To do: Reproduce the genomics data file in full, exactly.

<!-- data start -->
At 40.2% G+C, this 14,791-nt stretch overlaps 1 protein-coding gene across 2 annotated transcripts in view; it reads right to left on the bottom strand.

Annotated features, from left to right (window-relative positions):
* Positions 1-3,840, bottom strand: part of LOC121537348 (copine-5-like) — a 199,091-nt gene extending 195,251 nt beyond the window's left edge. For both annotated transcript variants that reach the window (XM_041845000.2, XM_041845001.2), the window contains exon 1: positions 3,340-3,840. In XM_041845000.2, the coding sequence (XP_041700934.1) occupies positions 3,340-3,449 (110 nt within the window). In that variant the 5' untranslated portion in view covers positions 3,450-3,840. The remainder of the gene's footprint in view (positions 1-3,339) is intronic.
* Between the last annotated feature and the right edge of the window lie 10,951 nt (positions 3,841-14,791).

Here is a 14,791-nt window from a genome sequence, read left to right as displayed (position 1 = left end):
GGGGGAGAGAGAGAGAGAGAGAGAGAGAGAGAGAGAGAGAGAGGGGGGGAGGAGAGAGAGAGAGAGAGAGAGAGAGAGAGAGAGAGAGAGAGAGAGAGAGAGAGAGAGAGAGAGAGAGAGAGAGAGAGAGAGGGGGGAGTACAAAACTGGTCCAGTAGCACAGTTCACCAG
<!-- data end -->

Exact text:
At 40.2% G+C, this 14,791-nt stretch overlaps 1 protein-coding gene across 2 annotated transcripts in view; it reads right to left on the bottom strand.

Annotated features, from left to right (window-relative positions):
* Positions 1-3,840, bottom strand: part of LOC121537348 (copine-5-like) — a 199,091-nt gene extending 195,251 nt beyond the window's left edge. For both annotated transcript variants that reach the window (XM_041845000.2, XM_041845001.2), the window contains exon 1: positions 3,340-3,840. In XM_041845000.2, the coding sequence (XP_041700934.1) occupies positions 3,340-3,449 (110 nt within the window). In that variant the 5' untranslated portion in view covers positions 3,450-3,840. The remainder of the gene's footprint in view (positions 1-3,339) is intronic.
* Between the last annotated feature and the right edge of the window lie 10,951 nt (positions 3,841-14,791).

Here is a 14,791-nt window from a genome sequence, read left to right as displayed (position 1 = left end):
GGGGGAGAGAGAGAGAGAGAGAGAGAGAGAGAGAGAGAGAGAGGGGGGGAGGAGAGAGAGAGAGAGAGAGAGAGAGAGAGAGAGAGAGAGAGAGAGAGAGAGAGAGAGAGAGAGAGAGAGAGAGAGAGAGAGGGGGGAGTACAAAACTGGTCCAGTAGCACAGTTCACCAG